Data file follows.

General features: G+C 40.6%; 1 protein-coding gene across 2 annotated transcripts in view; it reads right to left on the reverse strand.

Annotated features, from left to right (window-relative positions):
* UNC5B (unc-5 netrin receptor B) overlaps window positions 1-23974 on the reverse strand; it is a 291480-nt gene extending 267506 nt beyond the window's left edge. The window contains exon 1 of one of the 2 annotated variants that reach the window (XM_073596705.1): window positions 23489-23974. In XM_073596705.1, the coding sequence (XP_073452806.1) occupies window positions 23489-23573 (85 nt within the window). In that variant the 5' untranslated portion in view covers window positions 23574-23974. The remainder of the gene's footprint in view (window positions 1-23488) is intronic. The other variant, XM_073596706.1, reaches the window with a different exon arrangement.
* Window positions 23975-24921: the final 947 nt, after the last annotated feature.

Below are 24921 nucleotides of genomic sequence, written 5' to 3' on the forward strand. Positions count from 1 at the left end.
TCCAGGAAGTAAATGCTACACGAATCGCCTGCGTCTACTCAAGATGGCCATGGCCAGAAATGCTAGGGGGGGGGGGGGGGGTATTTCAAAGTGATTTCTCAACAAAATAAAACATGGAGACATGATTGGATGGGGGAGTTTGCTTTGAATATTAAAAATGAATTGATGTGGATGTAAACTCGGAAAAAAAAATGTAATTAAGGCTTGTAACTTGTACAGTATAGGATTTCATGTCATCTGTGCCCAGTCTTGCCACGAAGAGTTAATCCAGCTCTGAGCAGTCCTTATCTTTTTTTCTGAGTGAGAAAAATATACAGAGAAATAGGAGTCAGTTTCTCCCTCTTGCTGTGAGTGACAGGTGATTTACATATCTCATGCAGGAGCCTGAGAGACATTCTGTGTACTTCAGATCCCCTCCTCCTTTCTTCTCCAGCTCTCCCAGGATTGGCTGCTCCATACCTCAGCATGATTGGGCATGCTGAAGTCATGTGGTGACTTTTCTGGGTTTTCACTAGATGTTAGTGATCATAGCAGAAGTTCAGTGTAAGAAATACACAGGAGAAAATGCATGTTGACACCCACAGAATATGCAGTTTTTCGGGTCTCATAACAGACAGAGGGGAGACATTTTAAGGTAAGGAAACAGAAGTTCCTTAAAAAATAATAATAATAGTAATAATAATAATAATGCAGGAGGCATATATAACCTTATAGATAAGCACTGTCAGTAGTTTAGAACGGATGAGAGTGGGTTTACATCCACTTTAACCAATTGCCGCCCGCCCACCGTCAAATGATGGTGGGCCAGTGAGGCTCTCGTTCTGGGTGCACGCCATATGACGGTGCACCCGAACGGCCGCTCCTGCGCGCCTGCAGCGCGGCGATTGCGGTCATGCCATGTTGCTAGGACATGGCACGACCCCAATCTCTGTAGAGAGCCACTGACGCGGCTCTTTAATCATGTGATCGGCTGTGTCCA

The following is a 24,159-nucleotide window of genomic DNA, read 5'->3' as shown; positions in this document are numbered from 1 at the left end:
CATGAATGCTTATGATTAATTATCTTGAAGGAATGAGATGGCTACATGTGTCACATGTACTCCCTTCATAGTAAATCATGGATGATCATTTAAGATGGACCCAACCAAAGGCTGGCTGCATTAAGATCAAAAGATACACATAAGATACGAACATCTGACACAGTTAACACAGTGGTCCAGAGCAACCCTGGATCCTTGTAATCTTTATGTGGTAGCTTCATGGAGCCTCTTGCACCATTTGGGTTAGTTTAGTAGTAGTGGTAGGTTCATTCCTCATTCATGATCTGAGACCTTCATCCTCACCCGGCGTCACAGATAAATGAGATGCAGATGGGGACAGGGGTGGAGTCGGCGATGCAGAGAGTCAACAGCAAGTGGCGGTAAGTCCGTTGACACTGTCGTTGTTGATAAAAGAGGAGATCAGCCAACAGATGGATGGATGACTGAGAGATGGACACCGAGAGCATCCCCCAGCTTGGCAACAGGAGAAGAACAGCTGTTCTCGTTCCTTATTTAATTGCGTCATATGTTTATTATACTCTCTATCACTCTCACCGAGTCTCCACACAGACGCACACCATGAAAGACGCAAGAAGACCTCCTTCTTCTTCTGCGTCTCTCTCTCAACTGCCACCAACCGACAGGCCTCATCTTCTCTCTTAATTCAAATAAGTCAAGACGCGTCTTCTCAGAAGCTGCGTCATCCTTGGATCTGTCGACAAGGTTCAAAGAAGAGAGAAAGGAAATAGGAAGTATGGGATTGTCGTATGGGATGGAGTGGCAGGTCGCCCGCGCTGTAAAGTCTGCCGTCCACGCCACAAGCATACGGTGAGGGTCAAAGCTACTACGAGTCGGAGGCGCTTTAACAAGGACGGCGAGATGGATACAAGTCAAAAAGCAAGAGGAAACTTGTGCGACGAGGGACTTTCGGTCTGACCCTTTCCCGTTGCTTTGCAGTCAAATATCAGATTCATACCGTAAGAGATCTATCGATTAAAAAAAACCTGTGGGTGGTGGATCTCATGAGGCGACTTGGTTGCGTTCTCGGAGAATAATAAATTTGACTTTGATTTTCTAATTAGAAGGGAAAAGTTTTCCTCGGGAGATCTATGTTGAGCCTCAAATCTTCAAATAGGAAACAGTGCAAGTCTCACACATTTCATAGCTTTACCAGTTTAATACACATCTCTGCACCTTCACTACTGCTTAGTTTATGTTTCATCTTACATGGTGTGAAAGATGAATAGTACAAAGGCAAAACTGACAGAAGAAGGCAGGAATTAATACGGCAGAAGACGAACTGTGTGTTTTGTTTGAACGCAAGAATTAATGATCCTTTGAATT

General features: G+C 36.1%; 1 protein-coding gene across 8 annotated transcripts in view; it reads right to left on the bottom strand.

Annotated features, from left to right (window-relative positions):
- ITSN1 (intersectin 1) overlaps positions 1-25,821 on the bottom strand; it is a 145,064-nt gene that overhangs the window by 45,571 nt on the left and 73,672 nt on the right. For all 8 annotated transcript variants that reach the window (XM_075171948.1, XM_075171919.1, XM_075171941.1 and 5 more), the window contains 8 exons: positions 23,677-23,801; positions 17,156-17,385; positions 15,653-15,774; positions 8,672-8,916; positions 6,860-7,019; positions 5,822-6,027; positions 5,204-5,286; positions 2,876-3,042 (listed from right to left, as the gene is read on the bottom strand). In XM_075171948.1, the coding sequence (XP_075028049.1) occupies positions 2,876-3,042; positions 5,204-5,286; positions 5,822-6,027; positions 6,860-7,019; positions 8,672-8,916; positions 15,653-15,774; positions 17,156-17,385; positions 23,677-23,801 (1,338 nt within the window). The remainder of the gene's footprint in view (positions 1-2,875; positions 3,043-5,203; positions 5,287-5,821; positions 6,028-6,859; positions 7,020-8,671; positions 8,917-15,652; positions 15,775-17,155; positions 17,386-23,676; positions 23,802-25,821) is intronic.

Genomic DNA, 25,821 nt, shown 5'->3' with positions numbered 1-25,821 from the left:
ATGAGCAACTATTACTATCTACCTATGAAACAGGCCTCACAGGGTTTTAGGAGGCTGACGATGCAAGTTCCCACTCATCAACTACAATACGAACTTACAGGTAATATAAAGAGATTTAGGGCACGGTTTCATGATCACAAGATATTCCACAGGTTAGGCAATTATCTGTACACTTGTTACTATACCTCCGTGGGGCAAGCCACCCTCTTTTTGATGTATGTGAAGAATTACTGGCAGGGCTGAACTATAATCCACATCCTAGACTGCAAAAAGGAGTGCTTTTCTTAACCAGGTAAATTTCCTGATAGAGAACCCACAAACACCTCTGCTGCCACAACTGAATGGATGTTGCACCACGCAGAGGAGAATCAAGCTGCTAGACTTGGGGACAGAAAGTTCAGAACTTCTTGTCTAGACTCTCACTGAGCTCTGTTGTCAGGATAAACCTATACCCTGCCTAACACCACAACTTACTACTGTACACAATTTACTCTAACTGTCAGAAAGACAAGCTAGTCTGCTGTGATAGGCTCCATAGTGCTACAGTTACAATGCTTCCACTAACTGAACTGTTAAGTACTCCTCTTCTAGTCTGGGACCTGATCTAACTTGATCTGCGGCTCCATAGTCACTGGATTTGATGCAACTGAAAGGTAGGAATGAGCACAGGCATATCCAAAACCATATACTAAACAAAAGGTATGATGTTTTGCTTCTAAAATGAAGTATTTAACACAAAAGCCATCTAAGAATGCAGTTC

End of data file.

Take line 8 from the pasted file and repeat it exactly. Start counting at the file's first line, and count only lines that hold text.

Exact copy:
CATGAATGCTTATGATTAATTATCTTGAAGGAATGAGATGGCTACATGTGTCACATGTACTCCCTTCATAGTAAATCATGGATGATCATTTAAGATGGACCCAACCAAAGGCTGGCTGCATTAAGATCAAAAGATACACATAAGATACGAACATCTGACACAGTTAACACAGTGGTCCAGAGCAACCCTGGATCCTTGTAATCTTTATGTGGTAGCTTCATGGAGCCTCTTGCACCATTTGGGTTAGTTTAGTAGTAGTGGTAGGTTCATTCCTCATTCATGATCTGAGACCTTCATCCTCACCCGGCGTCACAGATAAATGAGATGCAGATGGGGACAGGGGTGGAGTCGGCGATGCAGAGAGTCAACAGCAAGTGGCGGTAAGTCCGTTGACACTGTCGTTGTTGATAAAAGAGGAGATCAGCCAACAGATGGATGGATGACTGAGAGATGGACACCGAGAGCATCCCCCAGCTTGGCAACAGGAGAAGAACAGCTGTTCTCGTTCCTTATTTAATTGCGTCATATGTTTATTATACTCTCTATCACTCTCACCGAGTCTCCACACAGACGCACACCATGAAAGACGCAAGAAGACCTCCTTCTTCTTCTGCGTCTCTCTCTCAACTGCCACCAACCGACAGGCCTCATCTTCTCTCTTAATTCAAATAAGTCAAGACGCGTCTTCTCAGAAGCTGCGTCATCCTTGGATCTGTCGACAAGGTTCAAAGAAGAGAGAAAGGAAATAGGAAGTATGGGATTGTCGTATGGGATGGAGTGGCAGGTCGCCCGCGCTGTAAAGTCTGCCGTCCACGCCACAAGCATACGGTGAGGGTCAAAGCTACTACGAGTCGGAGGCGCTTTAACAAGGACGGCGAGATGGATACAAGTCAAAAAGCAAGAGGAAACTTGTGCGACGAGGGACTTTCGGTCTGACCCTTTCCCGTTGCTTTGCAGTCAAATATCAGATTCATACCGTAAGAGATCTATCGATTAAAAAAAACCTGTGGGTGGTGGATCTCATGAGGCGACTTGGTTGCGTTCTCGGAGAATAATAAATTTGACTTTGATTTTCTAATTAGAAGGGAAAAGTTTTCCTCGGGAGATCTATGTTGAGCCTCAAATCTTCAAATAGGAAACAGTGCAAGTCTCACACATTTCATAGCTTTACCAGTTTAATACACATCTCTGCACCTTCACTACTGCTTAGTTTATGTTTCATCTTACATGGTGTGAAAGATGAATAGTACAAAGGCAAAACTGACAGAAGAAGGCAGGAATTAATACGGCAGAAGACGAACTGTGTGTTTTGTTTGAACGCAAGAATTAATGATCCTTTGAATT